BY KATHRYN SCHUELER | PHOTOS BY DAVID SZYMANSKI
|Danika & The Jeb|
I’ve been hosting concerts — yes, real concerts — in the basement of my home, known as Kiki’s House of Righteous Music, for a dozen years. By now I’d hoped to be part of an established network of hosts, except I’d yet to meet any other hosts in Wisconsin, though I know they are out there.
So I was delighted when I encountered Rich Hancock, proprietor of Lake Country House Concerts in Hartland. My friendship with singer/songwriter Tim Easton and an article about living room shows that mentioned Easton led to my first show in 2005. For Hancock it was a random encounter during Americanafest in Nashville. “I’m sitting next to this stranger in a small club … watching some young folk singer from Scotland, and she says ‘he would be perfect for a house concert,’” Hancock recalls, “I turned to her and said ‘A what?’”
For those of you just as puzzled as he was then, a house concert is exactly what it sounds like: A band or musician performs in your home. No two shows or venues are the same, but they share common ground. The most obvious of these is that a space is dedicated to music and the people who want to listen to it. The shows can be unplugged or amplified.
In a living room, a basement, or — neighbors permitting — even outside. They’re usually BYOB, but sometimes there’s a potluck.
But this isn’t a business, and we aren’t selling anything. Instead of ticket sales, there is usually a suggested donation. In both Hancock’s case and mine, all of the money collected goes to the artists.
While I have an email list to announce upcoming shows, Hancock relies on social media to get the word out. He mans the Lake Country House Concerts Facebook page; his daughter maintains its website.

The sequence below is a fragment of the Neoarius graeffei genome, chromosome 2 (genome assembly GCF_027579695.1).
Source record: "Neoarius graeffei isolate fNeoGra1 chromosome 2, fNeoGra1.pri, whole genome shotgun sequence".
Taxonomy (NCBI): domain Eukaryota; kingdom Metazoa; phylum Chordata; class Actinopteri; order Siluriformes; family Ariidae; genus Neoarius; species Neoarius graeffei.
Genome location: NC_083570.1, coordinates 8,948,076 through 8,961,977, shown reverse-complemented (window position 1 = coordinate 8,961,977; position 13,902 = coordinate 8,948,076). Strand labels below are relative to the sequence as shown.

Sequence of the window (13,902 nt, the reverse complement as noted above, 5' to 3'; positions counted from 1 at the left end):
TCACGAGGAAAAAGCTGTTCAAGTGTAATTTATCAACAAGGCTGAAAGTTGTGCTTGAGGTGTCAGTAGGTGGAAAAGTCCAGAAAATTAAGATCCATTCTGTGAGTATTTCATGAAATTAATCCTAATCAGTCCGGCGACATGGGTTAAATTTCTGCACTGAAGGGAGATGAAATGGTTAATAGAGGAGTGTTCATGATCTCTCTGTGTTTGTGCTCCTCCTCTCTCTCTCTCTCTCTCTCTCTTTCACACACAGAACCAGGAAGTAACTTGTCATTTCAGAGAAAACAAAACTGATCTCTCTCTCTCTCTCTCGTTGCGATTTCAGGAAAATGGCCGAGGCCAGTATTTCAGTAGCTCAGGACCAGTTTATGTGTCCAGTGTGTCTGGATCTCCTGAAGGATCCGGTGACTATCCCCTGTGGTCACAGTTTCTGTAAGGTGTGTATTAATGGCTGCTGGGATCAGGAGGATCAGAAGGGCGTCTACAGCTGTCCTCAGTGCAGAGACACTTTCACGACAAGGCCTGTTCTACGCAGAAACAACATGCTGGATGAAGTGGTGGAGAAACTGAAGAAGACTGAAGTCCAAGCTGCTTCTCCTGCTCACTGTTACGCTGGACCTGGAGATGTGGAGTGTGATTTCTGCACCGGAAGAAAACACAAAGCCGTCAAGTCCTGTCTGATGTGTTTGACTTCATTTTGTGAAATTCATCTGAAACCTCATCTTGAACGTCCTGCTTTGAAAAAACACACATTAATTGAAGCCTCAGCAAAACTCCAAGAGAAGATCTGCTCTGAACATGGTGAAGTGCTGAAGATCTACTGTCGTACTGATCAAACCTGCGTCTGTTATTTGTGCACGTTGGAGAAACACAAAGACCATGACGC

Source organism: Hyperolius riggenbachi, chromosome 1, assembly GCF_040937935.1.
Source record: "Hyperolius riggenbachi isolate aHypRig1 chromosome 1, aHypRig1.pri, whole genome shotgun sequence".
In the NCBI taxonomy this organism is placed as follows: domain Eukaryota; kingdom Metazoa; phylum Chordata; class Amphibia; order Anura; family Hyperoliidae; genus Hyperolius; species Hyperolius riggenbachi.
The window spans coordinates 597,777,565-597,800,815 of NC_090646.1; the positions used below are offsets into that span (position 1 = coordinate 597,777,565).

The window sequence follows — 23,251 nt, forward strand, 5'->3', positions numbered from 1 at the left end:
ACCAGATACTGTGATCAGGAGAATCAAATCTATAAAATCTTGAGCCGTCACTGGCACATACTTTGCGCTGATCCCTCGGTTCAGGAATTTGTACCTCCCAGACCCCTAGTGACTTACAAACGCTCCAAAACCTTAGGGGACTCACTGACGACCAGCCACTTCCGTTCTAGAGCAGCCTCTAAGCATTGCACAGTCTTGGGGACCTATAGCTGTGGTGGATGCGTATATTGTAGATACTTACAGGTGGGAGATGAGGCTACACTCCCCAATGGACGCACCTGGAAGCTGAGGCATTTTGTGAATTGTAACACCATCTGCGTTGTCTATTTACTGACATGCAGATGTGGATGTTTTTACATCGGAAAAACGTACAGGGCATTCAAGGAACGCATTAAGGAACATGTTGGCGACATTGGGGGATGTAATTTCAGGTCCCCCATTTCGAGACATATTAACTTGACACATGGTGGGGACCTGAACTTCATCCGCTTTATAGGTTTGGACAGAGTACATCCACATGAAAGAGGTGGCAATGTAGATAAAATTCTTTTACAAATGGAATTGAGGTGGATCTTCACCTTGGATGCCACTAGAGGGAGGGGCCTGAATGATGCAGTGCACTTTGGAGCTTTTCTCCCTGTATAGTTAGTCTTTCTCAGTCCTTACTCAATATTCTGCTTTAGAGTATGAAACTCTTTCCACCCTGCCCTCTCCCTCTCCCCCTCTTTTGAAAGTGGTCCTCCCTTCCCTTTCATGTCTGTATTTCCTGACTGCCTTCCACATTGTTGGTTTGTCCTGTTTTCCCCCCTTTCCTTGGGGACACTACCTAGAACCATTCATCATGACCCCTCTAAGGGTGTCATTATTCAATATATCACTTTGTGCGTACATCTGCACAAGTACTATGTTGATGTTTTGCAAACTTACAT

Hancock and I shared a (now displaced) dream of owning a music club, one neither of us would ever have acted on since we both have an appropriately healthy fear of losing our life savings. But that’s what makes these shows so appealing — the biggest investment is one you’ve already made.
My unfinished basement makes a strangely wonderful music venue, while Hancock’s secluded, tree-lined property less than thirty minutes outside of Milwaukee allows him to present half of his yearly half-dozen or so shows outdoors.
Indoor shows are limited to 50 people, similar to my own ideal headcount, but Hancock’s sprawling backyard can hold several times that. Former BoDean Sam Llanas has played three outdoor shows, each drawing over 200 people to Hancock’s property, which also boasts a barn-style shed that Hancock himself turned into a combined artist quarters and outdoor stage. And while I’ve never had a desire to do anything grander than my house, Hancock dreams big. In addition to increasing the profile for his outdoor shows, he keeps an eye out for other options, including hosting shows in the small barn on a friend’s small farmette not far from his own home. “The larger I can get for the outdoor shows, the more people that come, the more I can afford to handle the expense,” Hancock explains.
His relative seclusion limits the number of shows Hancock is willing to do each year — as well as the nights he does them — but he suspects that fewer shows and weekend nights make for better attendance.
Hancock calls his lowest turnout of 30 listeners disappointing, but I call him lucky. I’ve set 14 listeners as the line between acceptable and awkward, but I’ve fallen short of that on more than one occasion.
|Proprietor of Lake Country House Concerts Rich Hancock|
Though I say I love all my shows equally, that isn’t quite true. When I asked Hancock about his own favorites of the 16 shows he’s hosted thus far, he’s quick to pick Llanas and the large crowds he brings as the best of his outdoor shows. Moving indoors, he names former “American Idol” contestant David Luning, who, he says, went out of his way to bond with the audience.
Still, Hancock suspects his favorite show is one he hasn’t had yet. “I don’t think that I’ve had a show that I’m just crazy, crazy about yet, but Bottle Rockets, I got a feeling that might be that one,” says Hancock of the St. Louis roots-rockers who top his wish list. Having hosted the hard-working band many times, I know how much they love playing house concerts, so, for Hancock, it’s likely not a question of if, just when. I tell him that the most important thing I have learned after 278 shows is that it never hurts to ask.
As more artists realize that non-traditional venues offer attentive audiences and often better profits, the answer is ever more likely to be a resounding “yes.” MKE